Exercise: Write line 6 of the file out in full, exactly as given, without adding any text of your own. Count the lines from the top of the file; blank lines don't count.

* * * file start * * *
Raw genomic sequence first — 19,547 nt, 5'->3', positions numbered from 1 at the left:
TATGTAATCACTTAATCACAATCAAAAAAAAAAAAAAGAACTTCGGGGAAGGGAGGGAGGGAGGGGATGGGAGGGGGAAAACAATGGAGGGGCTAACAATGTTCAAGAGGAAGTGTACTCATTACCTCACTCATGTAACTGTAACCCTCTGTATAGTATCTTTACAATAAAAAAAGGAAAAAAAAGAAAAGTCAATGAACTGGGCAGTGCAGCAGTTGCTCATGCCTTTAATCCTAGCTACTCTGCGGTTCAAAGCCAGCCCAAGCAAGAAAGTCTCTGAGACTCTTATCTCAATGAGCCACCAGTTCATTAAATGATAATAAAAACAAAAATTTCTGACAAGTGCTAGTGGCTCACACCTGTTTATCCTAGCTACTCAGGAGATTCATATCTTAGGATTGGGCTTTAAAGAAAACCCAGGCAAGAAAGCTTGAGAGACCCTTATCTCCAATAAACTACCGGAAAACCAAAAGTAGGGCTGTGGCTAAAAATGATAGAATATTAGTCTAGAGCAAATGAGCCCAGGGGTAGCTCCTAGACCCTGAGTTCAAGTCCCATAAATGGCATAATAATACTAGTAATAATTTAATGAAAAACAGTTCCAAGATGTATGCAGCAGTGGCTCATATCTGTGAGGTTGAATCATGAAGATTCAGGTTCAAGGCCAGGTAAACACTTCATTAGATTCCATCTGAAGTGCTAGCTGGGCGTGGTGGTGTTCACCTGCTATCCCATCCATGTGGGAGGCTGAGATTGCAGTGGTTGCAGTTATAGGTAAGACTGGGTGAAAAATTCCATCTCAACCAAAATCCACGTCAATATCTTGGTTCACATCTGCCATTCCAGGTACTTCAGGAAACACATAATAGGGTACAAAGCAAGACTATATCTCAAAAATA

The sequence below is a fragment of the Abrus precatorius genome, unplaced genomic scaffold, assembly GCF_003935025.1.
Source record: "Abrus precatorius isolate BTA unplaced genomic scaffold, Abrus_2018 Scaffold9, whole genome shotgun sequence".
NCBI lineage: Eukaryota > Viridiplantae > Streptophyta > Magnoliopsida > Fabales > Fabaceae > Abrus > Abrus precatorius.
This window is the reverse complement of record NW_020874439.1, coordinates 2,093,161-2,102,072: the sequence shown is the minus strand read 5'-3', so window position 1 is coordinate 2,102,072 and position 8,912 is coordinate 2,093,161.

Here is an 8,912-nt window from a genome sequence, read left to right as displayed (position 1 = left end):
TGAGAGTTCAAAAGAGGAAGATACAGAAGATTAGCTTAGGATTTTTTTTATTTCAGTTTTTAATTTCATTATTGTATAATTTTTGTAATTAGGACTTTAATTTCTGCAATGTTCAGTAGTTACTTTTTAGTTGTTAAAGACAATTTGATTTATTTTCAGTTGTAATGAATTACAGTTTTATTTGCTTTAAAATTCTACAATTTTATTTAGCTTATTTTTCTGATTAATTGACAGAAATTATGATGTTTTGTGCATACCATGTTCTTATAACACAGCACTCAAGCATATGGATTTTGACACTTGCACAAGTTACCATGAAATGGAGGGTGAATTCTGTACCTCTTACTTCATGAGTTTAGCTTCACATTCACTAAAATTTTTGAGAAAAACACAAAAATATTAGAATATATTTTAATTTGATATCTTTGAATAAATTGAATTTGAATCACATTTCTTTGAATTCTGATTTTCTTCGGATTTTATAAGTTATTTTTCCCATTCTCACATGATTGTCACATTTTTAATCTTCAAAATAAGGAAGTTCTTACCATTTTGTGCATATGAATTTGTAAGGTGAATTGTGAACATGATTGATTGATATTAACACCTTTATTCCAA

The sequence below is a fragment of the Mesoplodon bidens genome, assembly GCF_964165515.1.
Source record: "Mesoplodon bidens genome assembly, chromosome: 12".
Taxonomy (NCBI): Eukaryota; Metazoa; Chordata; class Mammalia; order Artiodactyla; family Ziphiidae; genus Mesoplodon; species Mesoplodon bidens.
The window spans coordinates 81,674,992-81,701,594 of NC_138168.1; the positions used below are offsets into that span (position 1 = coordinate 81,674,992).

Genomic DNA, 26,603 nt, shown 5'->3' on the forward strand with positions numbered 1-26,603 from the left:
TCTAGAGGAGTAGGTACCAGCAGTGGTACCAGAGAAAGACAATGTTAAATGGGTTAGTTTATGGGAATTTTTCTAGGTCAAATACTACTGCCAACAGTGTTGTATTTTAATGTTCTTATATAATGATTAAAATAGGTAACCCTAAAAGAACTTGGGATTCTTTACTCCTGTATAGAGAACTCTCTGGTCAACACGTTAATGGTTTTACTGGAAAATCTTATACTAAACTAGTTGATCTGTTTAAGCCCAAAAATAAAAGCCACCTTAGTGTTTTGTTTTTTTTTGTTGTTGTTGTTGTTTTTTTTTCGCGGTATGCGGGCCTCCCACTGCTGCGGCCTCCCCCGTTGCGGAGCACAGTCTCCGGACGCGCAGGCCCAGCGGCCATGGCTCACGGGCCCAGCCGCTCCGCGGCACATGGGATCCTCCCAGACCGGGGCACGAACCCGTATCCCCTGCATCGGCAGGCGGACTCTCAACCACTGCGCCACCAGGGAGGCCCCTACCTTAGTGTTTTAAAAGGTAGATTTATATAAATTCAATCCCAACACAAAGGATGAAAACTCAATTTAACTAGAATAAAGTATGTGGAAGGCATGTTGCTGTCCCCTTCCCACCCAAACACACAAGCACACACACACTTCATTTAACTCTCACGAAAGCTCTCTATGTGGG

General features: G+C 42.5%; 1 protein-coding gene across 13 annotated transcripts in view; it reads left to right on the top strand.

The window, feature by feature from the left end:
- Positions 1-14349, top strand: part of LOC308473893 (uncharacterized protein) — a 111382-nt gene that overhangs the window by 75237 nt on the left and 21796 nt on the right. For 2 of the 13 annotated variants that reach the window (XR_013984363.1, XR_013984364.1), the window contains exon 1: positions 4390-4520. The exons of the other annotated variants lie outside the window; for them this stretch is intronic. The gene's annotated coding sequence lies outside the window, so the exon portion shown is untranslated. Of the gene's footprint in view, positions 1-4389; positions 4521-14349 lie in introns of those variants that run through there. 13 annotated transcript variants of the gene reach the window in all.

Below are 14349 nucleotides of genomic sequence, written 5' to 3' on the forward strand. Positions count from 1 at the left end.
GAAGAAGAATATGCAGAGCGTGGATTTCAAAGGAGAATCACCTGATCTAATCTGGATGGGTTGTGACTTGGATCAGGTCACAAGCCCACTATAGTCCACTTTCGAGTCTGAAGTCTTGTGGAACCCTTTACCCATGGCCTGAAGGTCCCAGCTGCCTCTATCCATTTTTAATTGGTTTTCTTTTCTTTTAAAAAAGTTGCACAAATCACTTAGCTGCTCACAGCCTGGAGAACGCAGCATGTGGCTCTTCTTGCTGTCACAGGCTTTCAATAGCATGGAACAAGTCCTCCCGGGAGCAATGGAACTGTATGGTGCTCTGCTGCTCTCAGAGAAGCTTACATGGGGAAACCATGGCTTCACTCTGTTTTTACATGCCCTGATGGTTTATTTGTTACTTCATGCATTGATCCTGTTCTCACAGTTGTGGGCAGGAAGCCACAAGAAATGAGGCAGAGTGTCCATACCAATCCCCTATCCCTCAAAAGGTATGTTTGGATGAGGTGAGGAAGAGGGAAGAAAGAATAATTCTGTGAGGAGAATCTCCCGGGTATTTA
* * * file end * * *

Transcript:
This window is the reverse complement of record NW_020874439.1, coordinates 2,093,161-2,102,072: the sequence shown is the minus strand read 5'-3', so window position 1 is coordinate 2,102,072 and position 8,912 is coordinate 2,093,161.